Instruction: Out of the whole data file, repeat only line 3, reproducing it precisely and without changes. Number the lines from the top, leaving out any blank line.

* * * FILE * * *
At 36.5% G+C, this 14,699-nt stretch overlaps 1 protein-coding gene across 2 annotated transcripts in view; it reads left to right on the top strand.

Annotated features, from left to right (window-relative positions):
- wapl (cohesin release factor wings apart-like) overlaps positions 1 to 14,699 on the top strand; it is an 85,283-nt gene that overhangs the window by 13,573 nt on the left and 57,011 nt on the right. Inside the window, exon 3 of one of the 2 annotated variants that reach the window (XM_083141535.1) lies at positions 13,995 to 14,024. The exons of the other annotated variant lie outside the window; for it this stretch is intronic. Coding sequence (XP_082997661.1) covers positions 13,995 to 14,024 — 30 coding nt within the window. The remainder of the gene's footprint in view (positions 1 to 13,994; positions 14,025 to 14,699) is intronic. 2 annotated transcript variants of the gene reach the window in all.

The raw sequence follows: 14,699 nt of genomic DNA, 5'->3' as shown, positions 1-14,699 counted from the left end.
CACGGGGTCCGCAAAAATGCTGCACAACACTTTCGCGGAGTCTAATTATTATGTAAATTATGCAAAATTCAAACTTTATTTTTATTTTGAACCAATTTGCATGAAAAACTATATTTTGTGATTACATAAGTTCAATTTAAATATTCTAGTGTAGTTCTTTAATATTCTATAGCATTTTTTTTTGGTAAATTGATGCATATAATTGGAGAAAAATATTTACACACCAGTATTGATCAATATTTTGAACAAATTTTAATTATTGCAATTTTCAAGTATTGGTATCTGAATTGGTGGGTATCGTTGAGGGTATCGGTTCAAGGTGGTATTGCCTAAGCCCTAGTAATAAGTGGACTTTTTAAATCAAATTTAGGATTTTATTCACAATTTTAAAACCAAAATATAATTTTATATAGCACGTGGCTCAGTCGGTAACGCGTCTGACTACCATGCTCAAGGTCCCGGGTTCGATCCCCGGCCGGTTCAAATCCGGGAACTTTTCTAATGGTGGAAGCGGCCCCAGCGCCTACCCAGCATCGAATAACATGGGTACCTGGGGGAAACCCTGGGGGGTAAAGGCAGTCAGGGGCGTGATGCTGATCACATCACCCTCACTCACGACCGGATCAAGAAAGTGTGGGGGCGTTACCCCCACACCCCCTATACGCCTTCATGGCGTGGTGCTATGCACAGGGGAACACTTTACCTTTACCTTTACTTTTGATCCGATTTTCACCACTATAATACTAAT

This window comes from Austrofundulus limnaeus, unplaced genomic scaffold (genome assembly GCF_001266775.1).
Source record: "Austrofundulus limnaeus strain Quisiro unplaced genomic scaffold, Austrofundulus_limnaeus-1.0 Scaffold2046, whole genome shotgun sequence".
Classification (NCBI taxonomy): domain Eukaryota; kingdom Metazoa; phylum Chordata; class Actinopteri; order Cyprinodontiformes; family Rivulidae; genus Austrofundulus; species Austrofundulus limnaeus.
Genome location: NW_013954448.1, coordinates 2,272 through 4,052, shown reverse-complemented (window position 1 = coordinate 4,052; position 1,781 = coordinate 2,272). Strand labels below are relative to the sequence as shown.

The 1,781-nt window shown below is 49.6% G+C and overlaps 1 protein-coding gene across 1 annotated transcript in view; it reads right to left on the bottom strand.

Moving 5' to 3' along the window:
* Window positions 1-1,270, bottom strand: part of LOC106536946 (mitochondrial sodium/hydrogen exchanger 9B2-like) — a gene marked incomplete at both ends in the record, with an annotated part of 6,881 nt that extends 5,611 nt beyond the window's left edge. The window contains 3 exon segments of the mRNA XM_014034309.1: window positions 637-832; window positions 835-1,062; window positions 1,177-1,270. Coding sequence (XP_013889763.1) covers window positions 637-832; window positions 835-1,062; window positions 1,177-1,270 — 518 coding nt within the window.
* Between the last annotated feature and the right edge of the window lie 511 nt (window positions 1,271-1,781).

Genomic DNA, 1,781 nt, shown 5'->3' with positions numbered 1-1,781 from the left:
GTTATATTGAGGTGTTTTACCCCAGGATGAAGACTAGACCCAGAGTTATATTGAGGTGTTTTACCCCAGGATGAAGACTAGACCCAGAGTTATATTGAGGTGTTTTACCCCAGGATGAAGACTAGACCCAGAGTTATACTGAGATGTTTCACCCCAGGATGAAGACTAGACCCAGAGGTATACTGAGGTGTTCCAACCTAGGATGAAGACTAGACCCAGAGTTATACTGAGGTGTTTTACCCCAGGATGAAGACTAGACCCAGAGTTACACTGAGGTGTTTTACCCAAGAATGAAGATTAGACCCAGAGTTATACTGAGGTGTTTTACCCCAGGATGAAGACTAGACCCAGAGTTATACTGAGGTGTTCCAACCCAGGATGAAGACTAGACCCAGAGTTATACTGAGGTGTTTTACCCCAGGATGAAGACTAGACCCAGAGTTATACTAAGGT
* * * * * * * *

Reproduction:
- wapl (cohesin release factor wings apart-like) overlaps positions 1 to 14,699 on the top strand; it is an 85,283-nt gene that overhangs the window by 13,573 nt on the left and 57,011 nt on the right. Inside the window, exon 3 of one of the 2 annotated variants that reach the window (XM_083141535.1) lies at positions 13,995 to 14,024. The exons of the other annotated variant lie outside the window; for it this stretch is intronic. Coding sequence (XP_082997661.1) covers positions 13,995 to 14,024 — 30 coding nt within the window. The remainder of the gene's footprint in view (positions 1 to 13,994; positions 14,025 to 14,699) is intronic. 2 annotated transcript variants of the gene reach the window in all.